Fork. Spoon. Life. Kasey Gusho
When Kasey Gusho learned macarons were the top of the list for baking challenges, she set her sights on mastering the recipe. She watched a lot of Instagram and YouTube videos. There were a lot of failures.
Then she finally got it right, and she wanted even more of a challenge. She began having fun with it, taking her macarons to the next level by creating colorful shapes, characters, logos and designs.
Now she sells her custom macarons as Kasey’s Confections, creating hand designed and unique desserts to order.
The New Berlin resident’s creative cookies include unicorns, puppy dogs and birthday themes, even gender reveal options with colored filling inside. Celebrating local landmarks and teams, Gusho has highlighted Green Bay Packers and Milwaukee Bucks team jerseys and game days, even baked character cookies including the Racing Sausages along with Miller Park. Holiday orders range in price, and typically start from $35 to $40 for novelty shapes, which usually includes six flavors. Orders can be placed through Facebook and Instagram @kaseysconfections or email [email protected]
The first time I tried making them was maybe early 2018. I tried at least five times and they didn’t work, but I was determined. It was a challenge but it was fun. I posted on social media that I was going to do it. That forced me to keep trying.
Kasey Gusho, of Kasey’s Confections, makes specialty macarons and other edible creations. (Photo: Katie Soyka Photography)
Challenge becomes career
I love to bake and cook. This was a challenge, from a Buzzfeed article that talked about the hardest things to make in the kitchen. Macarons are the top of the list. I took it upon myself, and it slowly turned into making shapes.
Then I moved to Tampa briefly and moved back to Milwaukee and didn’t have a job. This is the perfect time to try out my passion and see if I can make it a job. It is full time now, which is really exciting.
The first shape I made was the unicorn, which was still just one color. I really just added ears and the horn. Then I decorated on top with frosting and edible ink and marker.
I make all my templates by hand. I’ve always liked to draw. I originally went to school for architecture. I changed to communications, neither is at all what I’m doing now. I didn’t discover I loved to bake until after college at UW-Milwaukee.
A lot of things are for kids birthday parties, invitations for wedding or baby showers. I get the invitation and match the theme. Since nobody does shapes in the area, they don’t have a lot to compare anything to, so I have a lot more creative freedom, which I like.
I don’t really get unusual requests, the most are for bachelor and bachelorette parties where people are cautious to ask me. I have done some interesting things.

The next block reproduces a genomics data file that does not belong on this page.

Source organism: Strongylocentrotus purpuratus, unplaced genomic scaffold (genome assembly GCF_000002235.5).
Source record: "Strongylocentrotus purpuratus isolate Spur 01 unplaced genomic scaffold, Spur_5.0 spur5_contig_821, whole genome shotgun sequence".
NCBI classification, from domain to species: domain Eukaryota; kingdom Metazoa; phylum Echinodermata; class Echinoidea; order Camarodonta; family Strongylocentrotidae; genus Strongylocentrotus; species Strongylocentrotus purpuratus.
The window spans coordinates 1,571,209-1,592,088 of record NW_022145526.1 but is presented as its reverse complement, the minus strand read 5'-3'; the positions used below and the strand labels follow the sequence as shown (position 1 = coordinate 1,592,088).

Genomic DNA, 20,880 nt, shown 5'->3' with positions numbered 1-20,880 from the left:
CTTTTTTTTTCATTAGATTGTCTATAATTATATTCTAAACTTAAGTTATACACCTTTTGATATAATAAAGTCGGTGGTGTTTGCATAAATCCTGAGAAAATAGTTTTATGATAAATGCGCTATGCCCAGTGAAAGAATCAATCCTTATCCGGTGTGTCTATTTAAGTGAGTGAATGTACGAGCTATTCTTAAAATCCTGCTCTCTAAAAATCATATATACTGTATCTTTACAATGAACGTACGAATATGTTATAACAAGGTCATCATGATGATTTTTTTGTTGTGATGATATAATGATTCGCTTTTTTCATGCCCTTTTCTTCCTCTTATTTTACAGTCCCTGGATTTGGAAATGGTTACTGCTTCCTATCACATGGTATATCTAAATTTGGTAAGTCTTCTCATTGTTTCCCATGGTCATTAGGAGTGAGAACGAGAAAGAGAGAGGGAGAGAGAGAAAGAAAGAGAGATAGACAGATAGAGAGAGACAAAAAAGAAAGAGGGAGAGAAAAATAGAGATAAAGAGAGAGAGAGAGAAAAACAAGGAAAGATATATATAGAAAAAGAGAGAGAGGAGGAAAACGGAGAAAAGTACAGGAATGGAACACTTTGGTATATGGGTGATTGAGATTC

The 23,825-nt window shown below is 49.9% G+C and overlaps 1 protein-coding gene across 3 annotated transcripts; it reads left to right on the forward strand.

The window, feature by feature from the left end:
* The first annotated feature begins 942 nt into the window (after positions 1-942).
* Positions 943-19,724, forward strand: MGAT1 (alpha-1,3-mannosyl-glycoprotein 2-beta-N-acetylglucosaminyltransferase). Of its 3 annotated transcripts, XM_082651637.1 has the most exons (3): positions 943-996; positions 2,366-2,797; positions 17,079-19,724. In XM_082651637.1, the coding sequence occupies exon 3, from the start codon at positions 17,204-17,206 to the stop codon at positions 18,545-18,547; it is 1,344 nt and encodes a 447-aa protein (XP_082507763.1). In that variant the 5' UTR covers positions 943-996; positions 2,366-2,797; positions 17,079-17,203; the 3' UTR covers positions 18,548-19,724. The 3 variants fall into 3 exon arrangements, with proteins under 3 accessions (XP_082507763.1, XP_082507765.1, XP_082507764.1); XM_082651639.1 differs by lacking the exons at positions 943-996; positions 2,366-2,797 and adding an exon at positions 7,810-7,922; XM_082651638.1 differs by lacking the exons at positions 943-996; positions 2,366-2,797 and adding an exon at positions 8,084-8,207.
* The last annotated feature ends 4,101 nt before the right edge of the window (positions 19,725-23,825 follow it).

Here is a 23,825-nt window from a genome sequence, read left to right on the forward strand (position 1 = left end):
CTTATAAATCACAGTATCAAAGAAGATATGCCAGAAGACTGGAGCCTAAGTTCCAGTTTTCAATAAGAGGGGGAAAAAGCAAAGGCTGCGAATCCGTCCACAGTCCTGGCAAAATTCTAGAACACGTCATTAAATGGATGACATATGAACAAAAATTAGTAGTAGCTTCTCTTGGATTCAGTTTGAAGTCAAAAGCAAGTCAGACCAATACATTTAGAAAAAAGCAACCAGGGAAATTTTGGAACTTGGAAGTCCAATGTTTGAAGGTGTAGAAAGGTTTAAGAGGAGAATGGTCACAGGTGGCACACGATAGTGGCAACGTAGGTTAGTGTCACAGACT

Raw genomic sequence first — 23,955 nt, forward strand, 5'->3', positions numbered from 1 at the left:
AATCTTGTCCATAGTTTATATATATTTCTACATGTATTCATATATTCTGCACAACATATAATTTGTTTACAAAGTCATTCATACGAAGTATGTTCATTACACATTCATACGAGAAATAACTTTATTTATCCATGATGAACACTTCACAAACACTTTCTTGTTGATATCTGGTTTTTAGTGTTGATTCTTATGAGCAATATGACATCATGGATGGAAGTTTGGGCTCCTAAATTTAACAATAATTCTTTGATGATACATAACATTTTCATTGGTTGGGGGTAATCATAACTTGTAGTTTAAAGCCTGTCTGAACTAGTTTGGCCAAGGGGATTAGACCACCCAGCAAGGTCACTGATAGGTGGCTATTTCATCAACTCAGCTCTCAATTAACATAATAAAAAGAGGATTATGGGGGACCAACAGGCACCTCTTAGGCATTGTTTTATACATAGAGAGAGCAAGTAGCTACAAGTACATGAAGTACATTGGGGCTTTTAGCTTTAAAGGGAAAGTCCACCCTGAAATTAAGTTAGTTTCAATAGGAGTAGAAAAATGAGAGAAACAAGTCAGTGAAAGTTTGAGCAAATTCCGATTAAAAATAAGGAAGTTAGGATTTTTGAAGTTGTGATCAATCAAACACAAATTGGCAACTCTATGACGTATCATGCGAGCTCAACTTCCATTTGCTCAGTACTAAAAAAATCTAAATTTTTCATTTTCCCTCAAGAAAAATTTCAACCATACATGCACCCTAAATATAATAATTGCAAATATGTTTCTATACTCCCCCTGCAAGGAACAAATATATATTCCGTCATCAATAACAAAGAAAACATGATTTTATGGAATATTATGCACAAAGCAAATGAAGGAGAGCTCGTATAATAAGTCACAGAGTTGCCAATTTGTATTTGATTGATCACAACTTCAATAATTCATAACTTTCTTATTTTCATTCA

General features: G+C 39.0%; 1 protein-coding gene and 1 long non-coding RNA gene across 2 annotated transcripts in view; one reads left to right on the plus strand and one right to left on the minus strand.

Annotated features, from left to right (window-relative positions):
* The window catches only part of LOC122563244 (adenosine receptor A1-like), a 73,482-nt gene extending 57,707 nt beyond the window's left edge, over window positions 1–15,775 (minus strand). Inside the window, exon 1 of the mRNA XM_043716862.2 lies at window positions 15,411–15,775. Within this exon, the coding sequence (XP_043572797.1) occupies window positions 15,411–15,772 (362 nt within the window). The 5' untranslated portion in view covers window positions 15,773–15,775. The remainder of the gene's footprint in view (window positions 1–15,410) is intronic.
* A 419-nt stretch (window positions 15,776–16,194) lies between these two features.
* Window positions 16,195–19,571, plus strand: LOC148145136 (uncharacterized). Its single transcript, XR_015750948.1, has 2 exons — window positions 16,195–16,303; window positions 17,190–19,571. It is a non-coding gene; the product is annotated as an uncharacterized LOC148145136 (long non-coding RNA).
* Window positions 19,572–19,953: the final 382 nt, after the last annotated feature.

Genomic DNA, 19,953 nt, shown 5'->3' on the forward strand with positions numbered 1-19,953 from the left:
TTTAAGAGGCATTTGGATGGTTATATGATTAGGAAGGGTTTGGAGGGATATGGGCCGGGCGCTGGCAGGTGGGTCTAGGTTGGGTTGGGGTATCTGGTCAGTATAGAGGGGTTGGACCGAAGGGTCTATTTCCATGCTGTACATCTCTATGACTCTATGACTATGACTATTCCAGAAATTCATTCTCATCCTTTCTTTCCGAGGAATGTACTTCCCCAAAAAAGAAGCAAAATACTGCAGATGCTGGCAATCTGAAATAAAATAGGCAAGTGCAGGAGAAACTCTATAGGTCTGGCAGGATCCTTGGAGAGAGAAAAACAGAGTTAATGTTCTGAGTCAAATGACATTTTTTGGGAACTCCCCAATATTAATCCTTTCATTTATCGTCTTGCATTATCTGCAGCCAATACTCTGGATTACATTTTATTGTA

I find it easier to bake in fall and winter. The humidity definitely affects the macarons. You can bake them year-round. There is a myth you can’t bake them when it is raining, but I found they still work. I debunked that myth. The only thing is when it is really humid out it takes more time to dry, and it takes more time to layer the macarons. I can’t put layers on top of them when they’re tacky or they melt into one big macaron.
By the numbers
If it is rounds, I can do a batch that will yield about 50 macarons. I have a double oven with convection. Shapes it is about two dozen in a batch, which takes about 2 to 2½ hours. It all depends on how complex it is, it could take twice as long.
For novelty shapes pricing starts at $3 and goes up depending on complexity and time. The more colors and layering I do, the more cost. I try not to make it too crazy. They’re not the cheapest cookie, and with customization and time it varies a lot.
I am doing Halloween, Thanksgiving and Christmas boxes that people can order before the holidays. I do quarantine cookies with drop-offs at people’s houses. I also do farmer’s markets, the Kenosha Harbor Market on Saturdays (outdoor season has ended) and Menomonee Falls on Wednesdays (through October).
Tools she can’t live without
The biggest thing is my Kitchen Aid (mixer). I cried when I got that for Christmas four years ago. I asked every year for one. Mixing with my hand so much would just be bad for my hands. I actually wear a wrist brace and back brace some days so I can keep doing what I do for a long time. Also, a Silpat nonstick baking mat. It can be washed and reused.
Why she does it
I just love people’s reactions and seeing people share on social media about how much they like my cookies. I like making people smile with what I do.
I would love like a little tea shop storefront. I loved going to high tea when I was little. My aunt would take me. Someday I’d love to do something along those lines. My sister just started a cake business, Batter MKE. She’s a nurse full time. Maybe someday we can do something together.
Fork. Spoon. Life. explores the everyday relationship that local notables (within the food community and without) have with food. To suggest future personalities to profile, email [email protected]
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